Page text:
GUESSOUS v. FAIRVIEW PROP. INV., LLC, NO. 15-1055
Decided: July 6, 2016
The Fourth Circuit vacated the order granting summary judgment on all counts and remanded for further proceedings.
On February 28, 2014, Plaintiff, Monica Guessous (Guessous) filed an action against Fairview Property Investments, LLC (Fairview) for race discrimination, hostile work environment, and retaliation in violation of 42 U.S.C. § 1981 and for discrimination based on religion, national origin, and pregnancy, hostile work environment, and retaliation in violation of 42 U.S.C. § 2000(e). Guessous stated she was repeatedly involved in uncomfortable and often offensive discussions about national conflicts or cultural issues in Islamic countries and issues relating to Muslim terrorists simply because she was from the Middle East and an Arab-American Muslim. After returning to work from maternity leave, Washenko, Guessous’ supervisor, continued to withhold her job duties. Guessous confronted Washenko about having her duties assigned back to her and about his previous comments to her. Shortly, thereafter Guessous was terminated and asked to sign a severance agreement which Guessous refused.
On March 5, 2013, Guessous filed a discrimination charge with the EEOC and filed her civil complaint on February 28, 2014. The district court granted summary judgment in favor of Fairview on December 16, 2014. The district court stated Guessous cited her complaint and to factual allegations instead of pointing to evidence to show a dispute of material fact. The district court concluded the retaliation and discrimination claims should be dismissed because Fairview asserted a nondiscriminatory reason (lack of work) for Guessous’ termination. The district court applied the McDonnell Douglas burden-shifting framework to the discrimination and retaliation claims. The district court stated Washenko’s statements were insufficient to establish a hostile work environment and the conduct attributed to the hostile work environment occurred 300 days prior to Guessous filing her complaint with the EEOC and therefore, it was time barred.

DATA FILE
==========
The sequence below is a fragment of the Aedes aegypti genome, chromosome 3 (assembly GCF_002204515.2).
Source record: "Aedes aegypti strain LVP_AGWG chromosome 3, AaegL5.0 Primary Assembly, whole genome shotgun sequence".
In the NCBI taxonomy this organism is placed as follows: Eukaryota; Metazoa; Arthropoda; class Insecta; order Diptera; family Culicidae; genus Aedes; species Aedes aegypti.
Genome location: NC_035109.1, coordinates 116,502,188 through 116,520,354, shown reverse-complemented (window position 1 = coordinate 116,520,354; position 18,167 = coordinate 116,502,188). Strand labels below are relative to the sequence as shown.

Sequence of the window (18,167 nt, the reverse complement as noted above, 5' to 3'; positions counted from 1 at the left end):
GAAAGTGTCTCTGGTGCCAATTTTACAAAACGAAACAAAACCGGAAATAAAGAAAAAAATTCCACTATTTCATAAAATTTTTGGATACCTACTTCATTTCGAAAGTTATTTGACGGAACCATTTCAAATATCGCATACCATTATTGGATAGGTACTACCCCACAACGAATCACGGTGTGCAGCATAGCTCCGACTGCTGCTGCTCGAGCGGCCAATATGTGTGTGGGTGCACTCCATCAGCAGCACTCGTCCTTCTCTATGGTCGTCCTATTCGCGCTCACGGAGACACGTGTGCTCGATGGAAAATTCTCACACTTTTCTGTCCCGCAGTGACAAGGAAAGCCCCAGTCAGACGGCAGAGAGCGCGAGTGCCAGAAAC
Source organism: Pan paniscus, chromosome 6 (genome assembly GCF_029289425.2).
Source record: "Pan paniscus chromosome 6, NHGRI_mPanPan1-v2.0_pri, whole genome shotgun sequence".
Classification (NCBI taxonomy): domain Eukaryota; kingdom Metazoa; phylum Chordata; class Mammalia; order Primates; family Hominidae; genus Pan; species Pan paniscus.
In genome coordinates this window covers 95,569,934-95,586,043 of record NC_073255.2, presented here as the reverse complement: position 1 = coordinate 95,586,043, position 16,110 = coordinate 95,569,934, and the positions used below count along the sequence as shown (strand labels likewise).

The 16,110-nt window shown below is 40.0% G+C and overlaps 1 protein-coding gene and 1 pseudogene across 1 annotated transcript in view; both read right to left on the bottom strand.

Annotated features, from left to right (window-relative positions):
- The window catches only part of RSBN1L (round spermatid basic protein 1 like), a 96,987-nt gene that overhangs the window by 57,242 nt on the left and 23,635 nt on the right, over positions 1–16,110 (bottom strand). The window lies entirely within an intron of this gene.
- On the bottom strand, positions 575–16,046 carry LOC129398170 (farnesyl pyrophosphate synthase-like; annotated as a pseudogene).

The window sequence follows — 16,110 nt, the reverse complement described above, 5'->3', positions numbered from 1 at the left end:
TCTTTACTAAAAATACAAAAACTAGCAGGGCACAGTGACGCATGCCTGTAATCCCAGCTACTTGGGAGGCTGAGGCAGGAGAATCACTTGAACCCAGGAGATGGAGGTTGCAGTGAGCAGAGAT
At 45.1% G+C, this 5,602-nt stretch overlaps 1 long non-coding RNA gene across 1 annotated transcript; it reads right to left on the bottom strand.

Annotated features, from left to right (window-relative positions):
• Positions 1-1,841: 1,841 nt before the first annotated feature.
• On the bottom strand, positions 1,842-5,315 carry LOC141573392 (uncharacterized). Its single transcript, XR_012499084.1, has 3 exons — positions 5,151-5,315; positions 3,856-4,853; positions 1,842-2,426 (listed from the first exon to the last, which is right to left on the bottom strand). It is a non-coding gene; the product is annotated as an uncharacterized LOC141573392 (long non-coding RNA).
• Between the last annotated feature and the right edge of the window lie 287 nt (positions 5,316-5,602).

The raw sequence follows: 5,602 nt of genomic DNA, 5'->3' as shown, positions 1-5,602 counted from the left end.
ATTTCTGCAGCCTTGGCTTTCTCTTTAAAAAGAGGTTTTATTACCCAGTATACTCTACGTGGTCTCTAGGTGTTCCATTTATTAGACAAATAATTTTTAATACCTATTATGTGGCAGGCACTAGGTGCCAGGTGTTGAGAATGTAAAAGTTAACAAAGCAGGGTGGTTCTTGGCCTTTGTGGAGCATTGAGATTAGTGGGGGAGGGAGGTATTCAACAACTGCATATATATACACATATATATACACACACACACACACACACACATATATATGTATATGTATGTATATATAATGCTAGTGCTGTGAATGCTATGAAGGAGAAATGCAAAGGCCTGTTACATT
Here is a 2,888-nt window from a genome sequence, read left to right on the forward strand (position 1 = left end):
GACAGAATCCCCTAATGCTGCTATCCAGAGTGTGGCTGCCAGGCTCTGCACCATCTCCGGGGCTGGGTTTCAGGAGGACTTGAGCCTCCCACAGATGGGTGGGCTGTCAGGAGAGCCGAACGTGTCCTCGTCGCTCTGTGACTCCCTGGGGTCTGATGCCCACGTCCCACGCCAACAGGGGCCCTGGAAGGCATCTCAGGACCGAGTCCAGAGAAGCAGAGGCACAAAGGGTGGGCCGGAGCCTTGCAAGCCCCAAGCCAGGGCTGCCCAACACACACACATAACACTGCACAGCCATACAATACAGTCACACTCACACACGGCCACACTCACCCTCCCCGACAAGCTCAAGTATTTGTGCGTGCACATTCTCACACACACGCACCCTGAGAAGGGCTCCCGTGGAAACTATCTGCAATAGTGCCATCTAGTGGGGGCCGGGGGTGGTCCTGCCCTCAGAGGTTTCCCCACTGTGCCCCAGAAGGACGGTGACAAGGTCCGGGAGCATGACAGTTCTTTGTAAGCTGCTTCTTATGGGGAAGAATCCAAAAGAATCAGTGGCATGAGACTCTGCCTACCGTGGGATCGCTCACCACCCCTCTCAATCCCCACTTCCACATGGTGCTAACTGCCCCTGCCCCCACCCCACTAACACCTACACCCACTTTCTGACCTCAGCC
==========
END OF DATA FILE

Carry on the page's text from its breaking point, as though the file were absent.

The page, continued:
The Fourth Circuit began by analyzing Guessous’ retaliation claims. Guessous must show “‘(i) that [she] engaged in protected activity, (ii) that [her employer] took adverse action against [her], and (iii) that a causal relationship existed between the protected activity and the adverse employment activity.’” The district court concluded that these elements were established and shifted the burden to Fairview to produce a nondiscriminatory reason for the action per McDonnell Douglas’ framework. Fairview asserted it terminated her due to insufficient work to support her position so the burden shifted back to Guessous to show this was to disguise a true retaliatory reason. Two emails from Alexander, inquiring from other companies if they would hire Guessous, was evidence that Fairview was retaliating against Guessous for her earlier conversation about reinstating her job duties. The Court also noted the absence of evidence supporting Fairview’s lack-of-work explanation. The Court reversed the summary judgment order on Guessous’ retaliation claims (Counts III and VI) because a jury could have accepted the lack-of-work explanation or concluded that her “protected activity was the final straw that motivated Guessous’ termination.”